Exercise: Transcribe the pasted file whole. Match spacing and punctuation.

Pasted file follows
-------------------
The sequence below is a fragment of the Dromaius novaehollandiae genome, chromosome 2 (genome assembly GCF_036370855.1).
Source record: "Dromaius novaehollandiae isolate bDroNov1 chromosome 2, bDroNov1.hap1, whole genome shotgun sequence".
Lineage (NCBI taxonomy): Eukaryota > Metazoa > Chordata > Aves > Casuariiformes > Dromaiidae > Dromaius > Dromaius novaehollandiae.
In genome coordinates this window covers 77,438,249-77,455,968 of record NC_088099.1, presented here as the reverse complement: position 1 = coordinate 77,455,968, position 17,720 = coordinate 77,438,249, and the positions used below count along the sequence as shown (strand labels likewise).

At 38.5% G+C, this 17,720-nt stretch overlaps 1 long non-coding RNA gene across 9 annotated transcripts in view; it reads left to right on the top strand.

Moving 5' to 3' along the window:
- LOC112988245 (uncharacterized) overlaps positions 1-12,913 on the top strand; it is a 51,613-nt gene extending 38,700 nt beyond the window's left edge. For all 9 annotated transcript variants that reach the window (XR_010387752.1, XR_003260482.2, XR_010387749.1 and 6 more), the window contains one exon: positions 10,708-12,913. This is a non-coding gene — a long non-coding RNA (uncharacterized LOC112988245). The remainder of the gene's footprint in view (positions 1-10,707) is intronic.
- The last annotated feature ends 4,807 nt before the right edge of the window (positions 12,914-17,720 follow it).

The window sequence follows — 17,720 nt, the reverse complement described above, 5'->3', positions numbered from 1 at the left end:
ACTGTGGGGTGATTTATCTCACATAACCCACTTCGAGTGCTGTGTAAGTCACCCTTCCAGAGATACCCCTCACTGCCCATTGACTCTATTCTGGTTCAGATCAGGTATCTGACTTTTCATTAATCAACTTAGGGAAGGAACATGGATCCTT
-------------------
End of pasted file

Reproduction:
The sequence below is a fragment of the Dromaius novaehollandiae genome, chromosome 2 (genome assembly GCF_036370855.1).
Source record: "Dromaius novaehollandiae isolate bDroNov1 chromosome 2, bDroNov1.hap1, whole genome shotgun sequence".
Lineage (NCBI taxonomy): Eukaryota > Metazoa > Chordata > Aves > Casuariiformes > Dromaiidae > Dromaius > Dromaius novaehollandiae.
In genome coordinates this window covers 77,438,249-77,455,968 of record NC_088099.1, presented here as the reverse complement: position 1 = coordinate 77,455,968, position 17,720 = coordinate 77,438,249, and the positions used below count along the sequence as shown (strand labels likewise).

At 38.5% G+C, this 17,720-nt stretch overlaps 1 long non-coding RNA gene across 9 annotated transcripts in view; it reads left to right on the top strand.

Moving 5' to 3' along the window:
- LOC112988245 (uncharacterized) overlaps positions 1-12,913 on the top strand; it is a 51,613-nt gene extending 38,700 nt beyond the window's left edge. For all 9 annotated transcript variants that reach the window (XR_010387752.1, XR_003260482.2, XR_010387749.1 and 6 more), the window contains one exon: positions 10,708-12,913. This is a non-coding gene — a long non-coding RNA (uncharacterized LOC112988245). The remainder of the gene's footprint in view (positions 1-10,707) is intronic.
- The last annotated feature ends 4,807 nt before the right edge of the window (positions 12,914-17,720 follow it).

The window sequence follows — 17,720 nt, the reverse complement described above, 5'->3', positions numbered from 1 at the left end:
ACTGTGGGGTGATTTATCTCACATAACCCACTTCGAGTGCTGTGTAAGTCACCCTTCCAGAGATACCCCTCACTGCCCATTGACTCTATTCTGGTTCAGATCAGGTATCTGACTTTTCATTAATCAACTTAGGGAAGGAACATGGATCCTT